Finally we have Sunrise, the first Hollywood film by F.W. Murnau (coming from Germany, whence he gave us Nosferatu and Faust), the winner in the category. It’s another Janet Gaynor vehicle, as she plays a Wife about to be murdered by her Husband so he can run off with a Woman from the City. This film was certainly the best choice for this short-lived category: the cinematography, mise-en-scene, lighting, and camerawork were all magnificent and innovative (and clearly influenced The Crowd). The narrative is wonderful, too—the story avoids the sentimentality of Seventh Heaven by giving Janet Gaynor and George O’Brien an actual emotional arc, so even though their characters are nameless (the better to elevate them to archetypes) they are relatable as human beings. Hence its subtitle, A Song of Two Humans. It is definitely the best film out of the six nominees.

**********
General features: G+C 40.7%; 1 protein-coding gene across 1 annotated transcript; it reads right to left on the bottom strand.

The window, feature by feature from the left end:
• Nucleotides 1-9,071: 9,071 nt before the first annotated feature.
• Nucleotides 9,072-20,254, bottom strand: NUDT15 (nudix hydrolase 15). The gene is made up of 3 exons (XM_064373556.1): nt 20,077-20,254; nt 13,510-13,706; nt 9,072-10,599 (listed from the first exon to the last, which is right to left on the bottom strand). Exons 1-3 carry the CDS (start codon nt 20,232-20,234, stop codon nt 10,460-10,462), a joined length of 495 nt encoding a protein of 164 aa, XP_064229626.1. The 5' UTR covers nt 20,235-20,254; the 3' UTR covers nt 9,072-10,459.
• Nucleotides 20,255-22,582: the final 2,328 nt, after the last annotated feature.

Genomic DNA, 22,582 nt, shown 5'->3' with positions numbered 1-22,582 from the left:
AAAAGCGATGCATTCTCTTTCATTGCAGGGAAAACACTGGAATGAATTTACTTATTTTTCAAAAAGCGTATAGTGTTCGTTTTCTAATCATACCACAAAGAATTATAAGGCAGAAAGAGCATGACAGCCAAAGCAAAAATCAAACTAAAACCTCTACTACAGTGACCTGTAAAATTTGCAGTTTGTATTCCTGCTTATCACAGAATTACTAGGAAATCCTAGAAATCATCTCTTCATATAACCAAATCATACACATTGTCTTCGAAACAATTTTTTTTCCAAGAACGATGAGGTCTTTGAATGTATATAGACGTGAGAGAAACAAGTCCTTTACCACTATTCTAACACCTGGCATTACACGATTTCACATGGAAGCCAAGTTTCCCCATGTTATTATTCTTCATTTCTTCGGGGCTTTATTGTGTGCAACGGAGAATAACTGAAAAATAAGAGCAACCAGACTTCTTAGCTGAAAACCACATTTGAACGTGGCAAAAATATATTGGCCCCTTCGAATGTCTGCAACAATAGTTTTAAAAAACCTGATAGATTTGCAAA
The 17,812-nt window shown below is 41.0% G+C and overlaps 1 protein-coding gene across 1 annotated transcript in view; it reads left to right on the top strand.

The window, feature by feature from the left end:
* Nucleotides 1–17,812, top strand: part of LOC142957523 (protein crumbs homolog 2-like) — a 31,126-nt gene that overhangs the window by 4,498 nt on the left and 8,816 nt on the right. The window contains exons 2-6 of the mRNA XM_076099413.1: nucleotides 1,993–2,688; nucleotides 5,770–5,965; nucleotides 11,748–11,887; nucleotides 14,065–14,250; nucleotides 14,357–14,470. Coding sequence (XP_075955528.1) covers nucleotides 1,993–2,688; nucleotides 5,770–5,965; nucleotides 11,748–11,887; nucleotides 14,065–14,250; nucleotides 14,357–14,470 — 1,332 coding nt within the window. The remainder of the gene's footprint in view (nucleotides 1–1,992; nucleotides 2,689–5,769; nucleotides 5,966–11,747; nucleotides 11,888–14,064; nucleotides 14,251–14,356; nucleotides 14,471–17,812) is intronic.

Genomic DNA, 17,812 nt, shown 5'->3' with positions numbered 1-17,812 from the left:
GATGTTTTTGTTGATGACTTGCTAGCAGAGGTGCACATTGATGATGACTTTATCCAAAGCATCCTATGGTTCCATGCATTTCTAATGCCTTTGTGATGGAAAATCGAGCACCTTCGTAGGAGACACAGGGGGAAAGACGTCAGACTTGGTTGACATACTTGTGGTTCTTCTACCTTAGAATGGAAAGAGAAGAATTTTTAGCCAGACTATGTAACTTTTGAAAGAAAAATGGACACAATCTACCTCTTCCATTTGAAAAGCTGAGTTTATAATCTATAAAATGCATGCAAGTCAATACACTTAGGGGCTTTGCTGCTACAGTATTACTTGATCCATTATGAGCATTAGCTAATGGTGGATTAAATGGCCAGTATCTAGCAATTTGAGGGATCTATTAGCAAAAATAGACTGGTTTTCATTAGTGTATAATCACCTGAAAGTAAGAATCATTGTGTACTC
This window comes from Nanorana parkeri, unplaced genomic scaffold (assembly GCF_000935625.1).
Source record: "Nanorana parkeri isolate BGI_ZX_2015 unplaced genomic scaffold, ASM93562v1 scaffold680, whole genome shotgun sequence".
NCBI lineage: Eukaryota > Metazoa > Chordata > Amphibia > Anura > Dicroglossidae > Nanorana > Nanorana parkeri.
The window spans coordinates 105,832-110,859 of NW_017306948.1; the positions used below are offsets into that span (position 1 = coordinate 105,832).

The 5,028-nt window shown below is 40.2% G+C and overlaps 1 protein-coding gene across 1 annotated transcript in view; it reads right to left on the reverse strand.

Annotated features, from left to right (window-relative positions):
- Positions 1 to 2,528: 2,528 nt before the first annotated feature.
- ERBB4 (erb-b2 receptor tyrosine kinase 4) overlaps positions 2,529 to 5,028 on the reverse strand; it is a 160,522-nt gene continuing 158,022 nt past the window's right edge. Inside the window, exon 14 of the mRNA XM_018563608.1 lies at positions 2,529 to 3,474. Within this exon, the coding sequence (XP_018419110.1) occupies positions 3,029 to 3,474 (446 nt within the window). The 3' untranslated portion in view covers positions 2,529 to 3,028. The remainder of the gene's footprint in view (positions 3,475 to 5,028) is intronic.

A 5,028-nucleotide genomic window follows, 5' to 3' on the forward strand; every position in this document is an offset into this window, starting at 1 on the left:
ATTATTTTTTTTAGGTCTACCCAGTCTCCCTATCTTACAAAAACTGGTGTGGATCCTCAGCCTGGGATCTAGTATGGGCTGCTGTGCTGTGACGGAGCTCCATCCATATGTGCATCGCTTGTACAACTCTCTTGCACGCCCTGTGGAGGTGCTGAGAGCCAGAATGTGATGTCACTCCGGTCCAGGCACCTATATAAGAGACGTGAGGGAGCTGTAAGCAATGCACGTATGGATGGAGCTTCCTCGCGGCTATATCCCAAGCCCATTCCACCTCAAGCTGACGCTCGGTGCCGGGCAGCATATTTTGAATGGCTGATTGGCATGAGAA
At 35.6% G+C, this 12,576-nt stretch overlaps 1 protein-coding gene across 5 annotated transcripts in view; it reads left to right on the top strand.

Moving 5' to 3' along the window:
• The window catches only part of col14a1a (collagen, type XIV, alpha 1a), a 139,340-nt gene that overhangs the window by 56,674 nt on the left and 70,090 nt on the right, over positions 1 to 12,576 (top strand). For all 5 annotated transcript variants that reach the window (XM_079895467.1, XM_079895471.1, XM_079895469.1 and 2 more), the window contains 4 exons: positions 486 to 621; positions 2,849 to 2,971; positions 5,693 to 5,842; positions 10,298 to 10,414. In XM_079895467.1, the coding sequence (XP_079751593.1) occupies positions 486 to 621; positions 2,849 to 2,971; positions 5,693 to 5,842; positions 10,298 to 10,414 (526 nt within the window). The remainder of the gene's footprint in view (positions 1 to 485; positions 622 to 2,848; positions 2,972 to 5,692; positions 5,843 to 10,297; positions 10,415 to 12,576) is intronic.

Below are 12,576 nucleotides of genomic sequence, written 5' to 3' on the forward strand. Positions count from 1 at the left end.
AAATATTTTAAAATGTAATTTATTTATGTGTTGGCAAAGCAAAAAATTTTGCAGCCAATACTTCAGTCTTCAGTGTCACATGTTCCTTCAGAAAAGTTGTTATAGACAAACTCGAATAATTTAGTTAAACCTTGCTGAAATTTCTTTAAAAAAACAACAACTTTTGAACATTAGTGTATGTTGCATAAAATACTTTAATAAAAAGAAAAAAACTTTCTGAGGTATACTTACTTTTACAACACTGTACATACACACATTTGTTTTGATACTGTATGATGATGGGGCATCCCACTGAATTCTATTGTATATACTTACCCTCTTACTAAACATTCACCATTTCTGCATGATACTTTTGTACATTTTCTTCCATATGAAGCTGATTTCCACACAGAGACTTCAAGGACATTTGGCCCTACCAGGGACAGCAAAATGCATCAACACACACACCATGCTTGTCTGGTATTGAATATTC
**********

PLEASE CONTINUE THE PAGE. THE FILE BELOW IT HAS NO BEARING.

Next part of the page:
Janet Gaynor later said that she was thrilled to attend the Academy Awards, but that it had less to do with winning than the opportunity to meet the host, Douglas Fairbanks. Obviously, it was the first ceremony, so the awards didn’t have the prestige they would come to enjoy in later years. Still, it didn’t take long before filmmakers started craving Oscars, and based on the winners I have seen so far in my life (roughly 40 of 86), I think Wings set a pretty clear precedent for the kind of film that would typically take home Best Picture in the years to come.
Well, aside from The Racket, I enjoyed all of these films. It would be too optimistic to expect such a high percentage for every year, but it’s a good start. To 1929!
 Pronounced “ū-and-ā-kwop”.
All photos are from www.wikipedia.com.